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Monster-in-Law

Monster-in-Law

Rated PG-13, 102 min. Directed by Robert Luketic. Starring Jane Fonda, Jennifer Lopez, Michael Vartan, Wanda Sykes, Adam Scott, Annie Parisse, Monet Mazur.

REVIEWED By Marc Savlov, Fri., May 13, 2005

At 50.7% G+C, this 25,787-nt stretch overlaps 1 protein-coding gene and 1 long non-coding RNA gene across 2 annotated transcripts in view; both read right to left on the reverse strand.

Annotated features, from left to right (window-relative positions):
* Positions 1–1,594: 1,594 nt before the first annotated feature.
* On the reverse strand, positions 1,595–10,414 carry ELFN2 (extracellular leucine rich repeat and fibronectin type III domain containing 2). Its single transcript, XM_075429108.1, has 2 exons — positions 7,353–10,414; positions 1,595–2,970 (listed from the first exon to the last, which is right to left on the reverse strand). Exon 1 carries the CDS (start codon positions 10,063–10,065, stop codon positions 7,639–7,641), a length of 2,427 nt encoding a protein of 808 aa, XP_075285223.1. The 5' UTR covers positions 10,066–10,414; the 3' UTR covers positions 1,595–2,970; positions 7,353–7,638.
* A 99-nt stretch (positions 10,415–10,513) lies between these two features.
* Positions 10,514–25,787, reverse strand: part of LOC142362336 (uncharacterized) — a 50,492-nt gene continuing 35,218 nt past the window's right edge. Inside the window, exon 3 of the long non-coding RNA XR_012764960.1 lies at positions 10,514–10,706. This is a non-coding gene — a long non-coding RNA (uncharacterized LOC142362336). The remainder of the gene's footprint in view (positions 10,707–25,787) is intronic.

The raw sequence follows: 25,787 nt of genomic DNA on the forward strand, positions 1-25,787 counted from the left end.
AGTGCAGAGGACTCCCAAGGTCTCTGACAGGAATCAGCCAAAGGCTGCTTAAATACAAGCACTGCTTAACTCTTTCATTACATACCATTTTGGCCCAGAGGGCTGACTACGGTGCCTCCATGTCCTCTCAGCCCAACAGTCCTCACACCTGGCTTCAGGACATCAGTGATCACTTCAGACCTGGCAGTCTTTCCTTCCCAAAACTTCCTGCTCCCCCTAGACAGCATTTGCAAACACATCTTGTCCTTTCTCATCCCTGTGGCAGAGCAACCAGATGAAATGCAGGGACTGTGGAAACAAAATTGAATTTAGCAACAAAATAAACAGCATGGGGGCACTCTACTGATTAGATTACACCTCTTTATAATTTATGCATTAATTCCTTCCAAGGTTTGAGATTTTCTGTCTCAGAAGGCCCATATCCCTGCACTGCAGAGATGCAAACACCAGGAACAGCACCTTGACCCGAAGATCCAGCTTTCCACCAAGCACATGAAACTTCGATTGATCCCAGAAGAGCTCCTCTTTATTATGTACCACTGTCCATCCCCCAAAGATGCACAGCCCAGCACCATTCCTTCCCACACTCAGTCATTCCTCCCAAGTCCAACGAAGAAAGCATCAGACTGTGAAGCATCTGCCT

It’s been 15 years since Jane Fonda’s last film (Martin Ritt’s ode to middle-age, blue-collar love, Stanley & Iris), which, you’d think, would be time enough to find a comeback script worthy of Fonda’s edgier talents. Apparently not. Monster-in-Law is a banal and lukewarm slice of romantic comedy and family histrionics that is as soft and ephemeral as any colorized Ted Turner outing. Its breezy, pointless take on the old saw about mothers-in-law being such irascible harpies is as long in the tooth as Fonda – more so, actually. And while it’s apparent that the actress can more than hold her own against Lopez – and honestly, how hard can that be after the career torpedo that was Gigli? – and is having something approaching a gas playing the shrewish, smothering Viola Fields, by film’s end Fonda fans will more than likely be scurrying to the nearest video outlet to mainline Klute or Julia or even The Electric Horseman. (The oddball Barbarella, of course, screens so often on AMC that it’s already in everybody’s guilty pleasure collection.) Fonda’s Viola is a Barbara Walters-esque TV personality who checks into a mental institution after an on-set freak-out triggered by the news that she’s being replaced by a much younger, blonder, and more vapid talking head. (She also has something of a drinking problem, but the film glosses over this and uses it only to comic effect.) Her M.D. son Kevin, meanwhile, has fallen in love with Lopez’s dog-walking artist-caterer Charlie. After a courtship so whirlwind I’m still not sure what on earth attracted the two to each other, Kevin brings his new paramour home to meet mom, with results so predictable that it’s a testament to Fonda’s enduring screen presence that anyone would bother sitting through the entire film. Viola and Charlie commence an ever-escalating battle of ownership over the clueless Kevin, using tactics such as sleeplessness, and later, attempted poisoning by walnut (Charlie’s allergic to them). The denouement, in which Viola comes to her senses (and I hardly think I’m giving anything away here) and relents her hold on her prized, utterly unengaging offspring, is as hackneyed as you’d think. What’s more annoying about Monster-in-Law is what it has to say about the dynamics of mother-son relationships, which is not good, and also how it views middle-aged women, particularly those in positions of societal power. Viola’s first-act breakdown and her incessant drinking have an oddly misogynistic feel about them, this despite the fact that the script is penned by first-timer Anya Kochoff. Monster-in-Law’s saving grace is Wanda Sykes, who plays Viola’s catty, smartass assistant. It’s not enough to save the entire film, however, which ultimately rests on the tipsy notion that powerful women deposed of public throne and private offspring become raving, literal maniacs. How much better this would have been had someone like Brian De Palma stepped behind the camera.
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